Bitter pills for drug companies | The BMJ

Bitter pills for drug companies | The BMJ.

Ken Hillman

When the end is nigh, it’s best to avoid hospital


October 31, 2009

Ken Hillman


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Many of us will spend the last few days of life in an intensive care unit. For many, it will be a painful and futile experience, causing unnecessary suffering for the patient and loved ones.

Once death was treated as a relatively normal and inevitable experience. It is now a highly medicalised ritual. Now, when someone who is old and near the end of their life suddenly or even gradually deteriorates, the ambulance is called. The paramedics cannot be discretionary, even when it is against the wishes of the patient. The role of emergency rooms is to resuscitate and save lives, and package the patient for admission to hospital, whether active treatment is appropriate or not.

It is difficult to get off this conveyor belt. The reasons why are many and complex.

via Ken Hillman.

The Westmead Anaesthesia Blog: Transfusion and the microcirculation

This astounding video of a patient’s microcirculation shows what happens when a blood transfusion is given. The results are not pretty.

via The Westmead Anaesthesia Blog: Transfusion and the microcirculation.

The Westmead Anaesthesia Blog: Transfusion and the microcirculation

The Westmead Anaesthesia Blog: Transfusion and the microcirculation.

Tools ‹ spare — WordPress

Press This

Press This is a bookmarklet: a little app that runs in your browser and lets you grab bits of the web.

Use Press This to clip text, images and videos from any web page. Then edit and add more straight from Press This before you save or publish it in a post on your site.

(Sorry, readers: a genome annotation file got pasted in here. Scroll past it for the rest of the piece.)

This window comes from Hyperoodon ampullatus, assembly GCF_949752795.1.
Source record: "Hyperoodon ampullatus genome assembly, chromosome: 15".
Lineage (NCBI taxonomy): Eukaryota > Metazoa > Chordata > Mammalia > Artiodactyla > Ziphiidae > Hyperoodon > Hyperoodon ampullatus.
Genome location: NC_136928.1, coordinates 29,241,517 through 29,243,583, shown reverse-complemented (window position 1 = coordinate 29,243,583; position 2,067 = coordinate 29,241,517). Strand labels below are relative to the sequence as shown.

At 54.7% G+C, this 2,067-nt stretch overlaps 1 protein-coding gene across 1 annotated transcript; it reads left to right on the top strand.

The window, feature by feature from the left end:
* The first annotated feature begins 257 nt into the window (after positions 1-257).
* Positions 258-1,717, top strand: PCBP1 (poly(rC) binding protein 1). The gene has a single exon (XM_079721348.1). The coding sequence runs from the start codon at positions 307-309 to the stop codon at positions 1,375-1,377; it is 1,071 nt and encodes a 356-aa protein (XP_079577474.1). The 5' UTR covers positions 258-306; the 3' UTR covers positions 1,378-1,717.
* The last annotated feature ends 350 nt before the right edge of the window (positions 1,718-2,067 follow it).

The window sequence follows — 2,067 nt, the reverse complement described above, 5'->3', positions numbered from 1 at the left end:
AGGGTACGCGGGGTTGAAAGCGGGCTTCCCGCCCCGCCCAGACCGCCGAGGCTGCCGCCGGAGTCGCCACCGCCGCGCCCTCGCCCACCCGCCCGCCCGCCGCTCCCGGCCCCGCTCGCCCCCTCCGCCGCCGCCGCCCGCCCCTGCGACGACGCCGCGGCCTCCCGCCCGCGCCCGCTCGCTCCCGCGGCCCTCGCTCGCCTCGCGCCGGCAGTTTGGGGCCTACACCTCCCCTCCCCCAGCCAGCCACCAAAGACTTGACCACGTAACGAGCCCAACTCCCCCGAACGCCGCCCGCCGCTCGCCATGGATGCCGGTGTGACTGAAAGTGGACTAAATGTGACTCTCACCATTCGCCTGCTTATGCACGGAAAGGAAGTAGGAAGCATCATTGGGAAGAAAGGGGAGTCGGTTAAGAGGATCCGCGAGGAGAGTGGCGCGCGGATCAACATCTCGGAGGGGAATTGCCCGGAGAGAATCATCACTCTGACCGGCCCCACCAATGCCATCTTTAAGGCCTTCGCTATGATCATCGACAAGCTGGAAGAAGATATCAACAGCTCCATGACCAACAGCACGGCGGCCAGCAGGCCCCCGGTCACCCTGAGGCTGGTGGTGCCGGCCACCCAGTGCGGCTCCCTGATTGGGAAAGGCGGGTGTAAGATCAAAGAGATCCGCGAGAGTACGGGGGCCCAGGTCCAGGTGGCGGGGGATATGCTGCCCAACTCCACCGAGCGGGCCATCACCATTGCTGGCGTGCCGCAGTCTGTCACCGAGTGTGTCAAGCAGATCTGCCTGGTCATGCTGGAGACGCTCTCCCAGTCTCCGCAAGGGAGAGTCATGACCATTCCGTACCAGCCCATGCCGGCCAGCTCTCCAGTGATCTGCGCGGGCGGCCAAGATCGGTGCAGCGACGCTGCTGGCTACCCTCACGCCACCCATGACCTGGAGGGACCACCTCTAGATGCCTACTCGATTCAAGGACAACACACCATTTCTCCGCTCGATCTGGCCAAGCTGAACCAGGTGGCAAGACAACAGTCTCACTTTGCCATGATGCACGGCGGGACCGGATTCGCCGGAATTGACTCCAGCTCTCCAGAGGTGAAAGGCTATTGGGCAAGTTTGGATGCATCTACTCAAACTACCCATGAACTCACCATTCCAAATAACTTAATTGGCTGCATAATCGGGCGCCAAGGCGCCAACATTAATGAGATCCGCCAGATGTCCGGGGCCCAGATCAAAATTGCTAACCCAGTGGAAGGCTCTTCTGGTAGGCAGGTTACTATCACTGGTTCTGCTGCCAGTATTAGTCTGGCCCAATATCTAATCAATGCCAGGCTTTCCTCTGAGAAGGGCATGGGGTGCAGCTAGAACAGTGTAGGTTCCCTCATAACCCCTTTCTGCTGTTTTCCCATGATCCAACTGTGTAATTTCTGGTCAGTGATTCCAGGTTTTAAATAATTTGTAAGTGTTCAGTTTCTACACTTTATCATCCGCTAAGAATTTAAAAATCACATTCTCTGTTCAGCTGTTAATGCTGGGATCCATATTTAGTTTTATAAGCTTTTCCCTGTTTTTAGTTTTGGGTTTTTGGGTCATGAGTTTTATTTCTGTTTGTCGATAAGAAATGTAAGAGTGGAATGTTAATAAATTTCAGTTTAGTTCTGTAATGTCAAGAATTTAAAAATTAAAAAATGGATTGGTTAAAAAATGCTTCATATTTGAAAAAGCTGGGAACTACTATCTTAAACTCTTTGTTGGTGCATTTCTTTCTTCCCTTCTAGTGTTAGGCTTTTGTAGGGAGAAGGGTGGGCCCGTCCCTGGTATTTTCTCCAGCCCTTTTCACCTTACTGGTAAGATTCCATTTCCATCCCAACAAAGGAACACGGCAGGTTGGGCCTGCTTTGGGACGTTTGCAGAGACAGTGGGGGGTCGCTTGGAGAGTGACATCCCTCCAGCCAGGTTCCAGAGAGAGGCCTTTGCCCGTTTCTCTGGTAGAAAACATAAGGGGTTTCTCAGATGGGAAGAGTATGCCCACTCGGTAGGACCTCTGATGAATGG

Drag-and-drop the following link to your bookmarks bar or right click it and add it to your favorites for a posting shortcut.

via Tools ‹ spare — WordPress.

Effects of Light-emitting Diode Radiations on Human Retinal Pigment Epithelial Cells In Vitro

Default Re: A Study Shows LED May Damage Human Eyes

It sounds like a commercially funded paper meant to drive sales, just from reading the comments above.

There is some real concern about blue light — anyone who’s had an eye exam from an opthalmologist (medical doctor, not an optometrist) has probably noticed they no longer use the very bright blue light after dilating your eyes to look at the retina — at least where I go (a teaching hospital) for eye exams. Blue photons are are high energy photons compared to anything toward the red end of the visible spectrum — energetic enough, I recall, to knock the occasional electron off a molecule. That’s reason for caution.

‘oogle Scholar, limited to 2013:…ght+eye+damage
Plenty of research going on about this (limited to 2013 just to reduce the total; the papers go way back if you don’t limit the year searched).

My take on this kind of thing is that common sense is scarce enough that doctors do raise concerns — and that industry generally is very eager to teach the controversy, fund wackos on both sides of any issue, and try to delay any action that affects sales of the products that might turn out to have some risk.

Statistical risk is what public health is all about — at least when there aren’t bodies stacked on the sidewalks, most of us never see anyone who’s had any of the statistically risky results. I don’t know anyone with lung cancer, right now; I don’t know anyone with Thalidomide damage now either — though I did when I was young. It’s been a decade or more since I had a friend who got polio, back when that was fairly common.

Precautions are taken for relatively low risk problems like lung cancer, flipper-limbs, or infantile paralysis once the statistics add up.

Blue light damage seems likely, to me, to be in that same ballpark — decades from now people will wonder how come nobody realized there were issues to take care of to reduce the small real risks. But at this point, you need a fairly big study, and a competent statistician, to show most of the effects.